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Publication numberUS7772799 B2
Publication typeGrant
Application numberUS 11/348,056
Publication dateAug 10, 2010
Filing dateFeb 6, 2006
Priority dateOct 11, 2005
Fee statusPaid
Also published asCA2523240A1, CA2523240C, CN1949559A, CN1949559B, EP1949488A1, EP1949488A4, US20070080662, WO2007041828A1
Publication number11348056, 348056, US 7772799 B2, US 7772799B2, US-B2-7772799, US7772799 B2, US7772799B2
InventorsDeping Wu
Original AssigneeDelaware Power Systems Corp.
Export CitationBiBTeX, EndNote, RefMan
External Links: USPTO, USPTO Assignment, Espacenet
Universal battery module and controller therefor
US 7772799 B2
Abstract
A battery pack is provided including universal battery modules and a master control module. By selecting proper rated universal battery modules and connecting them either in series and/or parallel, a high performance and long life battery pack is assembled that is suitable for high power applications such as electrical vehicles whereby the master control module acts as the battery pack control and interface module.
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Claims(18)
1. A universal battery module configured as a generic building block for a battery pack, said battery pack including a plurality of universal battery modules, each universal battery module comprising:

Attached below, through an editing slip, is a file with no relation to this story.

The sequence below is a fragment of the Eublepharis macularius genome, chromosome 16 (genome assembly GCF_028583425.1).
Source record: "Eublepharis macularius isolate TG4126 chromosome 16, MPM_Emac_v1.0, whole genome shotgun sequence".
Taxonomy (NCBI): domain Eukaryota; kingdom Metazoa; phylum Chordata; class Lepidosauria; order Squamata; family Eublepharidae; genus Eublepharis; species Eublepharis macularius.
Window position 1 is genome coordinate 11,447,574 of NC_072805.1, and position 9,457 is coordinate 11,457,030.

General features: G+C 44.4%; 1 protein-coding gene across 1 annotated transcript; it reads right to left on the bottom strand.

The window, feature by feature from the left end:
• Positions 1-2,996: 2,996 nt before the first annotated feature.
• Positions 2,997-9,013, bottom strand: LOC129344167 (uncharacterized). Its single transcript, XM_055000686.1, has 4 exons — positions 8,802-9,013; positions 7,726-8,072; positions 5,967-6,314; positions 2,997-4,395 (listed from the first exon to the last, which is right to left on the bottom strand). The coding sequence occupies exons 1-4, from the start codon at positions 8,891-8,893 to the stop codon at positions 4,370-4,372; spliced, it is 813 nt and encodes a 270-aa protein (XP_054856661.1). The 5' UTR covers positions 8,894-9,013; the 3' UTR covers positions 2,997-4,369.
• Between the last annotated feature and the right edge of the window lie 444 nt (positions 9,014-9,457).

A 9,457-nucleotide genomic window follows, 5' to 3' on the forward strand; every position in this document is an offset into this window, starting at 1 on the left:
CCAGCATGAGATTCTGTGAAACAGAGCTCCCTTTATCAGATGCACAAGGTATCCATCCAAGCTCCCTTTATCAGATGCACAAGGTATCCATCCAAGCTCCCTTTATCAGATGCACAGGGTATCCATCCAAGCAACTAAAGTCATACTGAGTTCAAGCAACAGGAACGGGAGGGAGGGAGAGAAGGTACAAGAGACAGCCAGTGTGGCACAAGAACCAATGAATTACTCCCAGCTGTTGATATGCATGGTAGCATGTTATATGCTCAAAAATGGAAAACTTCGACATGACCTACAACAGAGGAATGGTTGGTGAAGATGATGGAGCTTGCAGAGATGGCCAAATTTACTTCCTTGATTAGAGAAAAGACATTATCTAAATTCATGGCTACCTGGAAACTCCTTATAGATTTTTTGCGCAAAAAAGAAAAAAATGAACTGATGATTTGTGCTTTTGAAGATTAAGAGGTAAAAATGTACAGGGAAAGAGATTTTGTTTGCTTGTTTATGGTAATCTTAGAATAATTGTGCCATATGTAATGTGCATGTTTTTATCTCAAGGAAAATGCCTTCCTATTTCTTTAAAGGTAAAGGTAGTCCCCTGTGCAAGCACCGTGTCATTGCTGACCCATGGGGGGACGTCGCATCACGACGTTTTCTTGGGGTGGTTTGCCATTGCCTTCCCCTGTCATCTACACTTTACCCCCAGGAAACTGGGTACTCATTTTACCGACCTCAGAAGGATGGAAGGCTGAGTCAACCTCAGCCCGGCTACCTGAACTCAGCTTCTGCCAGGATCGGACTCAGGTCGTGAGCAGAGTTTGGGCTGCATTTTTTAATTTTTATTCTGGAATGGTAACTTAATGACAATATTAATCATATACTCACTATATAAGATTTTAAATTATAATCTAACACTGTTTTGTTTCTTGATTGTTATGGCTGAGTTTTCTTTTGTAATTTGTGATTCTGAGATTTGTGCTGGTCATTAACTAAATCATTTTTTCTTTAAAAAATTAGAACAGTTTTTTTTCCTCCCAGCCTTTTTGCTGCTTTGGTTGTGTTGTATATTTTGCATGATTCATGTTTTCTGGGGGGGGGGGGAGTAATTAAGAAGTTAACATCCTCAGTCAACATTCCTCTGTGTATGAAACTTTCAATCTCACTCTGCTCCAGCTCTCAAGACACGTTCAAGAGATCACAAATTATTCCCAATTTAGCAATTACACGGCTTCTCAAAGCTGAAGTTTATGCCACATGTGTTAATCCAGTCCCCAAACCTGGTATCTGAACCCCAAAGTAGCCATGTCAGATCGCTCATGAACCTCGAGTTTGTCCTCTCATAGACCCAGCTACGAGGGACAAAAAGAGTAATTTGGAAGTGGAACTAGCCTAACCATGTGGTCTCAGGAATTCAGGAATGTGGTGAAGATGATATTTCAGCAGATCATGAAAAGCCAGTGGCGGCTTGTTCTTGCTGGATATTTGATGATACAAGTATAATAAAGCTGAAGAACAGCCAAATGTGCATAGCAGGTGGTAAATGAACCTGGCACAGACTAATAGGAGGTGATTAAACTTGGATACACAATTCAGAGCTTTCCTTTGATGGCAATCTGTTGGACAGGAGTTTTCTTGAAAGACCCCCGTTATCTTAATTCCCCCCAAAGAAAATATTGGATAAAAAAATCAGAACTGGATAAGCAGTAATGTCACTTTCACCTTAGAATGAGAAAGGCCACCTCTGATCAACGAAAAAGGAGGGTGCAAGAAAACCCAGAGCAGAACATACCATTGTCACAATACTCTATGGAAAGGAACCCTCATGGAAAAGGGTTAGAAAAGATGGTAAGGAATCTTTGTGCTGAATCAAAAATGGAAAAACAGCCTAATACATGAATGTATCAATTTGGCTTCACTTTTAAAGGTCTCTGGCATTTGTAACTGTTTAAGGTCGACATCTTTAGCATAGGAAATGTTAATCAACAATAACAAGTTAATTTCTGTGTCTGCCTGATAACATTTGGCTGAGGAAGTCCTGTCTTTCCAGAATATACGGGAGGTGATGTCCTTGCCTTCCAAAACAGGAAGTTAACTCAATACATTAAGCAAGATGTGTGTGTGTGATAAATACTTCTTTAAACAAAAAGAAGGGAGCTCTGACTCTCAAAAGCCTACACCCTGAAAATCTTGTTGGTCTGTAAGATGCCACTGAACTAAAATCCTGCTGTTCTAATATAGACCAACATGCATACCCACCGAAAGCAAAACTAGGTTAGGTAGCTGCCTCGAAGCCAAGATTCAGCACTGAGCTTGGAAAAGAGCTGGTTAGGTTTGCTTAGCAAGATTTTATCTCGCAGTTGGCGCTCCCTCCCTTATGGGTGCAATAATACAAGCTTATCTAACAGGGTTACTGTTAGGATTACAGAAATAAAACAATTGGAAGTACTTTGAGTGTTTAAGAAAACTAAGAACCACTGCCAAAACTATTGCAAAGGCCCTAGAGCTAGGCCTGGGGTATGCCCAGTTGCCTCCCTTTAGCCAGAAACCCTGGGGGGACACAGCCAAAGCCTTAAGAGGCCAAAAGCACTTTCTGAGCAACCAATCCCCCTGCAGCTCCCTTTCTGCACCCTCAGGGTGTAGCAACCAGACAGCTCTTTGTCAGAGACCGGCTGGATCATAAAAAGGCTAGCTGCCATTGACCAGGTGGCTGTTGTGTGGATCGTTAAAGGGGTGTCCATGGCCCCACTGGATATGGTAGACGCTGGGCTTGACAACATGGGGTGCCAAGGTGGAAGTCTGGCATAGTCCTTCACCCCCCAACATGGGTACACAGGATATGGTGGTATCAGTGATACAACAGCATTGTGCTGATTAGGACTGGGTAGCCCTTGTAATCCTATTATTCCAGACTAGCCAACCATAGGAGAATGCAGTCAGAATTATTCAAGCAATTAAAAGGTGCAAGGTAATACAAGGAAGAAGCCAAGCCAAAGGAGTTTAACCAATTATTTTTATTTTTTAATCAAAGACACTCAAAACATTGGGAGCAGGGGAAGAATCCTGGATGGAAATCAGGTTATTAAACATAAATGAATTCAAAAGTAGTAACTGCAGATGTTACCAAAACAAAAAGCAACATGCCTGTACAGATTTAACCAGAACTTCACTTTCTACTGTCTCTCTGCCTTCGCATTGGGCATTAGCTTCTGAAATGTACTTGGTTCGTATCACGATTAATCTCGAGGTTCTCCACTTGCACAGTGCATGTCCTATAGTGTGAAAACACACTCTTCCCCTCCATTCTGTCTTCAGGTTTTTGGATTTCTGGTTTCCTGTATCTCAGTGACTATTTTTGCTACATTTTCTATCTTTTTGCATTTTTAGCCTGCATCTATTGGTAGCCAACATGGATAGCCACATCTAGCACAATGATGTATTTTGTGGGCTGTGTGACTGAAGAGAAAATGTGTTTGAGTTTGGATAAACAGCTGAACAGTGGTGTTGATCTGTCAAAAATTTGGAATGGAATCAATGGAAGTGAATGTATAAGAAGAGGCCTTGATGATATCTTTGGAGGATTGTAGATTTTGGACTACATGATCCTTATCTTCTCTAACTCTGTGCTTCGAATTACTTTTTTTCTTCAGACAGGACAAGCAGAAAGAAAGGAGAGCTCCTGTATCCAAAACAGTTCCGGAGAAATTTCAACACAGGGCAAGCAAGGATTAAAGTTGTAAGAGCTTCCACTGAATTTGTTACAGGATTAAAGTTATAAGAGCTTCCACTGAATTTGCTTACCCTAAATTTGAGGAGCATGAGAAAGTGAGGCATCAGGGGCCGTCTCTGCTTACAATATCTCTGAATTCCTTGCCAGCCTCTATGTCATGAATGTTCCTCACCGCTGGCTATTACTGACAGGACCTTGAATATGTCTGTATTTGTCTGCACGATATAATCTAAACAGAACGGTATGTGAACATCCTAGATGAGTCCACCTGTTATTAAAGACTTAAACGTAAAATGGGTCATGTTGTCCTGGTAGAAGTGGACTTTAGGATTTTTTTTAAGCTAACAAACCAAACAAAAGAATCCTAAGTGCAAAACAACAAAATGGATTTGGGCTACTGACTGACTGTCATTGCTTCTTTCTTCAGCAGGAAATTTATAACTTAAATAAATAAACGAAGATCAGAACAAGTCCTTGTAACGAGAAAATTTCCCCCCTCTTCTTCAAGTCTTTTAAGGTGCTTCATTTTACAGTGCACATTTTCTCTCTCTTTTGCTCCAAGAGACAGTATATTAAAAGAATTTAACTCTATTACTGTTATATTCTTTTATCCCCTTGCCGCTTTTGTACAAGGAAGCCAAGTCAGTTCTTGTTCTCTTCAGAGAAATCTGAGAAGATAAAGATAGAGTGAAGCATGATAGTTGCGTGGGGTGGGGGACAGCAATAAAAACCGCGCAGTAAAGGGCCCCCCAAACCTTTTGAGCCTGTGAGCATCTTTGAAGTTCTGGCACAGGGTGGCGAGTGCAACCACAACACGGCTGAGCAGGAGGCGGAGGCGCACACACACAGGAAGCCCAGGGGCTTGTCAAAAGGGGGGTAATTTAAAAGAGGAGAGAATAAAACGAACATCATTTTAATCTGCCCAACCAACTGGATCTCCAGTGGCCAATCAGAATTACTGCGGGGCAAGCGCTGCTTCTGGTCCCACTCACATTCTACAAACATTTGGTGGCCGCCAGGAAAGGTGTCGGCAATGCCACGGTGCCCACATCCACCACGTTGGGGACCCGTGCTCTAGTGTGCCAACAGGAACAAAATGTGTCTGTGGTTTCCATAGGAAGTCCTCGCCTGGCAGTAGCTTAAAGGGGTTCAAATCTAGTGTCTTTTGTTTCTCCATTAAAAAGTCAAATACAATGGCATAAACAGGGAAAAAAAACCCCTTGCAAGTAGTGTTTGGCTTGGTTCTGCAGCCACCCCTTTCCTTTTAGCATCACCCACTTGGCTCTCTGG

a plurality of electrically connected battery cells;
sensor means coupled to the cells, the sensor means configured to transmit physical parameters of the cells; and
a battery control unit in communication with the sensor means to control the cells based on physical parameters from the sensor means, the battery control unit configured in serial communication with other universal battery modules in the battery pack to provide control signals directly to the other universal battery modules and receive control signals directly from the other universal battery modules, the battery control unit further configured to be responsive to an input signal wherein the input signal is configured to assign system control of the battery pack to one universal battery module of the plurality of universal battery modules in the battery pack, and wherein the battery control unit is configured to control all of the plurality of universal battery modules of the battery pack when assigned system control of the battery pack;
wherein the battery control unit, the sensor means and the cells are packaged together as a single integral module and wherein the universal battery module is configured for interchangeability within the battery pack.
2. The universal battery module as set forth in claim 1, further comprising a shell for retaining the battery cells therein.
3. The universal battery module as set forth in claim 1, further comprising a thermal frame in thermal communication with the cells to provide cell thermal equalization.
4. The universal battery module as set forth in claim 2, further comprising a base plate coupled to the shell in a hermetically sealing relationship and in thermal communication with a thermal frame to enhance heat dissipation from the thermal frame.